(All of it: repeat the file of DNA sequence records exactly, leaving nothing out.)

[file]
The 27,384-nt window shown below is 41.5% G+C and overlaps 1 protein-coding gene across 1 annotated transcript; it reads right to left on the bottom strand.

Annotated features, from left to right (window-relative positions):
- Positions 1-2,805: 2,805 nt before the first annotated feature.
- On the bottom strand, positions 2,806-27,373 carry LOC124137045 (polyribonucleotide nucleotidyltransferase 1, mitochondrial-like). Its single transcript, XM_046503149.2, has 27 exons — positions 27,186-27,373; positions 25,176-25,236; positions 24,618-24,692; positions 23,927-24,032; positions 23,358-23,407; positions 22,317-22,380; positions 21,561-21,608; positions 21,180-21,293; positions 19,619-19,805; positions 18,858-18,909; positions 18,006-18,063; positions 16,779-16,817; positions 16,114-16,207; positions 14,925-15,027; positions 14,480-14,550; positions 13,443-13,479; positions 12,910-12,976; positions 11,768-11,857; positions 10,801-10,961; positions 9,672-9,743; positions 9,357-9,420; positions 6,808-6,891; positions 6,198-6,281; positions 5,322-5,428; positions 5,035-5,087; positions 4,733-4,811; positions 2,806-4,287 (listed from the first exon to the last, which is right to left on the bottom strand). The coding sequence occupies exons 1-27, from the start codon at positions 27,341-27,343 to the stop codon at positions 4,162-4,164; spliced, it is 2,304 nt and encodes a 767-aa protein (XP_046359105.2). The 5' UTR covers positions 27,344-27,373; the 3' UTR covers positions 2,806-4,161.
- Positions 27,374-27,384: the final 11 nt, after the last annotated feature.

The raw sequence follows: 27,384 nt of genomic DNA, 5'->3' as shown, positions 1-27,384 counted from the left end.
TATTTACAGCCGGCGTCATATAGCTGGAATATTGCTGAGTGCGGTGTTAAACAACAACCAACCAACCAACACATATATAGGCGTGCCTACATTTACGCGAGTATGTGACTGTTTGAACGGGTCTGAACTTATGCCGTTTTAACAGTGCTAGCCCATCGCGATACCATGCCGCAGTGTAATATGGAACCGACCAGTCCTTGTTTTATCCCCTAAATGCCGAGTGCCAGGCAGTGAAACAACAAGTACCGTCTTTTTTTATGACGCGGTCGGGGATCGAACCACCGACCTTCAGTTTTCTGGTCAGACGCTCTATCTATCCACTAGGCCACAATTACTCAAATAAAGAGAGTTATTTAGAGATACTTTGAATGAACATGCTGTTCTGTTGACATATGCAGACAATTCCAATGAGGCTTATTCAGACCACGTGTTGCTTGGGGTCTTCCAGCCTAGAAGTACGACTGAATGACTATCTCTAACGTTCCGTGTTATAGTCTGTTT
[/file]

The 27,384-nt window shown below is 41.5% G+C and overlaps 1 protein-coding gene across 1 annotated transcript; it reads right to left on the bottom strand.

Annotated features, from left to right (window-relative positions):
- Positions 1-2,805: 2,805 nt before the first annotated feature.
- On the bottom strand, positions 2,806-27,373 carry LOC124137045 (polyribonucleotide nucleotidyltransferase 1, mitochondrial-like). Its single transcript, XM_046503149.2, has 27 exons — positions 27,186-27,373; positions 25,176-25,236; positions 24,618-24,692; positions 23,927-24,032; positions 23,358-23,407; positions 22,317-22,380; positions 21,561-21,608; positions 21,180-21,293; positions 19,619-19,805; positions 18,858-18,909; positions 18,006-18,063; positions 16,779-16,817; positions 16,114-16,207; positions 14,925-15,027; positions 14,480-14,550; positions 13,443-13,479; positions 12,910-12,976; positions 11,768-11,857; positions 10,801-10,961; positions 9,672-9,743; positions 9,357-9,420; positions 6,808-6,891; positions 6,198-6,281; positions 5,322-5,428; positions 5,035-5,087; positions 4,733-4,811; positions 2,806-4,287 (listed from the first exon to the last, which is right to left on the bottom strand). The coding sequence occupies exons 1-27, from the start codon at positions 27,341-27,343 to the stop codon at positions 4,162-4,164; spliced, it is 2,304 nt and encodes a 767-aa protein (XP_046359105.2). The 5' UTR covers positions 27,344-27,373; the 3' UTR covers positions 2,806-4,161.
- Positions 27,374-27,384: the final 11 nt, after the last annotated feature.

The raw sequence follows: 27,384 nt of genomic DNA, 5'->3' as shown, positions 1-27,384 counted from the left end.
TATTTACAGCCGGCGTCATATAGCTGGAATATTGCTGAGTGCGGTGTTAAACAACAACCAACCAACCAACACATATATAGGCGTGCCTACATTTACGCGAGTATGTGACTGTTTGAACGGGTCTGAACTTATGCCGTTTTAACAGTGCTAGCCCATCGCGATACCATGCCGCAGTGTAATATGGAACCGACCAGTCCTTGTTTTATCCCCTAAATGCCGAGTGCCAGGCAGTGAAACAACAAGTACCGTCTTTTTTTATGACGCGGTCGGGGATCGAACCACCGACCTTCAGTTTTCTGGTCAGACGCTCTATCTATCCACTAGGCCACAATTACTCAAATAAAGAGAGTTATTTAGAGATACTTTGAATGAACATGCTGTTCTGTTGACATATGCAGACAATTCCAATGAGGCTTATTCAGACCACGTGTTGCTTGGGGTCTTCCAGCCTAGAAGTACGACTGAATGACTATCTCTAACGTTCCGTGTTATAGTCTGTTT